Last time I cycled the Bellarine Rail Trail* the paddocks were verdant and the brilliant yellow hue of the canola reflected the early spring sun. Weeks later the land is sun-drenched, replaced by creamy straw wheat fields.
Growing up in the Wimmera I loved summer when it was harvest. There was a sense of urgency for the headers to strip the long ears of wheat and funnel them into trucks while the weather remained warm and dry. It was then stored in a silo on the farm waiting to be transported to the local train depot.
We loved to play in the silo when it was filled with wheat. The unstable nature of it on mass was the attraction. Warm, elusive and a little like quicksand, it shifted with your body weight and slipped through your fingers and toes. The smell was also seductive, a little like bread baking. Our secluded hideaway was only temporary until a change in weather or an end to cropping when it was then whisked away.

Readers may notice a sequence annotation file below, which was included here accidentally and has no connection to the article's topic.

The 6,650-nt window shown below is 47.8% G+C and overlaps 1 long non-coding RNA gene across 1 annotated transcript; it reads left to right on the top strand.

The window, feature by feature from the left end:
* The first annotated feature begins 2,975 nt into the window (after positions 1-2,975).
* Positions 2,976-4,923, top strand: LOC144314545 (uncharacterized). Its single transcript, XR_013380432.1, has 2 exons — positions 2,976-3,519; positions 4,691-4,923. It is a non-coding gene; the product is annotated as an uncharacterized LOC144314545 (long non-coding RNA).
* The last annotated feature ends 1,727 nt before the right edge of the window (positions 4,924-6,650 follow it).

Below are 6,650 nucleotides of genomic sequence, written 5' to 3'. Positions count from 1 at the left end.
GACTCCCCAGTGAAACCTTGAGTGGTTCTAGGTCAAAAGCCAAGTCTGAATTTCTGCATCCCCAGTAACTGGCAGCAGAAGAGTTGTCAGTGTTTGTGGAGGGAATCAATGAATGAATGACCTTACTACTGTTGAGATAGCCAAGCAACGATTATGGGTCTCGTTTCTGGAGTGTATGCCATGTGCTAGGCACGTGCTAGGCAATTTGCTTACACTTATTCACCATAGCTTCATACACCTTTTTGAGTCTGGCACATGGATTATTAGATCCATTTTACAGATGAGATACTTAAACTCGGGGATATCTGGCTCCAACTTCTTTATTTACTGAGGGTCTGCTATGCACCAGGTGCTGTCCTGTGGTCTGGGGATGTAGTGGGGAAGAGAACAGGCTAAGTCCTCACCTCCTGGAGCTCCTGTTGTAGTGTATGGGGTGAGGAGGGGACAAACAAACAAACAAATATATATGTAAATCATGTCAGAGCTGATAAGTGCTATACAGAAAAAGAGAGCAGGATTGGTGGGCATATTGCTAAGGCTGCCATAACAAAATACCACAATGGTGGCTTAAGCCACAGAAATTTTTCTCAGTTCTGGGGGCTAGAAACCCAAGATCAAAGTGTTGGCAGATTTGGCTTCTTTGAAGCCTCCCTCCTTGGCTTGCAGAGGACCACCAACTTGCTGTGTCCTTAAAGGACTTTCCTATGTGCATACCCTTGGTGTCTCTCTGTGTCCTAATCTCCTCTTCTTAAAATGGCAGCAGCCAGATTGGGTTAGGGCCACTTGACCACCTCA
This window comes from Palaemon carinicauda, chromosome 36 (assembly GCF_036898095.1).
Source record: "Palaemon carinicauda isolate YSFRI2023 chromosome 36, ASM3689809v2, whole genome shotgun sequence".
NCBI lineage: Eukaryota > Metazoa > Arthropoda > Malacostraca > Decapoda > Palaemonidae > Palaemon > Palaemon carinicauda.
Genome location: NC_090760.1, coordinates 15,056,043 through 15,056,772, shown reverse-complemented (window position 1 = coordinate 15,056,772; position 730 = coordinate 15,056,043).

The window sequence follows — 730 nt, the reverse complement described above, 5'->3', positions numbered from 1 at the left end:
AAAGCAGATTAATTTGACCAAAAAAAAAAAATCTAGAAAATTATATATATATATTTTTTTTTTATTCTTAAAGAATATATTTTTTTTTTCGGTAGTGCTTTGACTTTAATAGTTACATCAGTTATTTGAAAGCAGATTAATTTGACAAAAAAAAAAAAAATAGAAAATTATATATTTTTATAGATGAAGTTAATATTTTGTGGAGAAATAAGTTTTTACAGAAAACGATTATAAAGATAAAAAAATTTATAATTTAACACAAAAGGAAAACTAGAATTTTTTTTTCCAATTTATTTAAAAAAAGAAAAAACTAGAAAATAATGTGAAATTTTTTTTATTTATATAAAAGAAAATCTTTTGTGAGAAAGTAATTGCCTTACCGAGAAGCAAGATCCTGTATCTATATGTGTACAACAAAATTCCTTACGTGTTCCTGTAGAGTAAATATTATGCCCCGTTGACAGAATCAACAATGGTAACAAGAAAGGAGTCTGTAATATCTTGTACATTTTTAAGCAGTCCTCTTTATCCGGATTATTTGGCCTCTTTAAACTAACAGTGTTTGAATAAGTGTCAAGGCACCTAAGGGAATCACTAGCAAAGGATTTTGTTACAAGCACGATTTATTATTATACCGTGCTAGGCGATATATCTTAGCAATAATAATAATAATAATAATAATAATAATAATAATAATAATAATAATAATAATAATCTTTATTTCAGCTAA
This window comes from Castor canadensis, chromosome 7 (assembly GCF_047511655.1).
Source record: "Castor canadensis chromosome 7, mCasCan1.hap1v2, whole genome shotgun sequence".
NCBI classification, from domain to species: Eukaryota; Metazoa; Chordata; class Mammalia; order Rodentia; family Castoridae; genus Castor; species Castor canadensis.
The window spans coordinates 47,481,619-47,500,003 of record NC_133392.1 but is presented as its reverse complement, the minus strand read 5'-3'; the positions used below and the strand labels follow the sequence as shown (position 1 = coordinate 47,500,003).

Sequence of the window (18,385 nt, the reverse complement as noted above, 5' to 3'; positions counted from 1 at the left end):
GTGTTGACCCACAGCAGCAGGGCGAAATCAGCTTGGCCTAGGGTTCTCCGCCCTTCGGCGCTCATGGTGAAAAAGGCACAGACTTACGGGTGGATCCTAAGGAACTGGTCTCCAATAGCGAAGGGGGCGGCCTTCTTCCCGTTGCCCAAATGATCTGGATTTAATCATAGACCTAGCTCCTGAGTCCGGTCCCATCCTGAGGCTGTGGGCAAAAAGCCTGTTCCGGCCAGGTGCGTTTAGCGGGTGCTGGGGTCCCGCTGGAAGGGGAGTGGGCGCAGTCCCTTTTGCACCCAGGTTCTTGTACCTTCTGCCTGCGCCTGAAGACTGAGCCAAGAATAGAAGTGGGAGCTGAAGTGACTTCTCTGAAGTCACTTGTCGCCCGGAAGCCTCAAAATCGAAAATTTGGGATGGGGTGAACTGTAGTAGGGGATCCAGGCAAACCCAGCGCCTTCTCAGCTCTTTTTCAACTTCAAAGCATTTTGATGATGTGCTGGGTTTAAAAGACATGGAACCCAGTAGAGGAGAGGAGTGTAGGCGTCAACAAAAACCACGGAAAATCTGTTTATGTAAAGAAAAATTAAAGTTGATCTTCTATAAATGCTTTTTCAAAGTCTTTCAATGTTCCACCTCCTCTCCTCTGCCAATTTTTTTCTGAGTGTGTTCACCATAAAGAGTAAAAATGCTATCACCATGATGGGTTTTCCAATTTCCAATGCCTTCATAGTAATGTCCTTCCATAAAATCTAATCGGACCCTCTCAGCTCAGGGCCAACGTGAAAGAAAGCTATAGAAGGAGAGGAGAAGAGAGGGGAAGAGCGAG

Driving through the Wimmera today there’s a noticeable change to the landscape indicative of the market and climate change. Rather than seeing only wheat, oats or barley crops, canola, lentils, chickpeas or vetch crops are planted.
From my naïve reckoning, the wheat crop pictured looks as if though it will have a reasonable yield when it’s harvested. Hmmm, I’m getting heady, conjuring up the smell and feel as it trickles through my fingers!
* The Bellarine Rail Trail starts at Queenscliff and travels via Drysdale to South Geelong a total of 32k’s.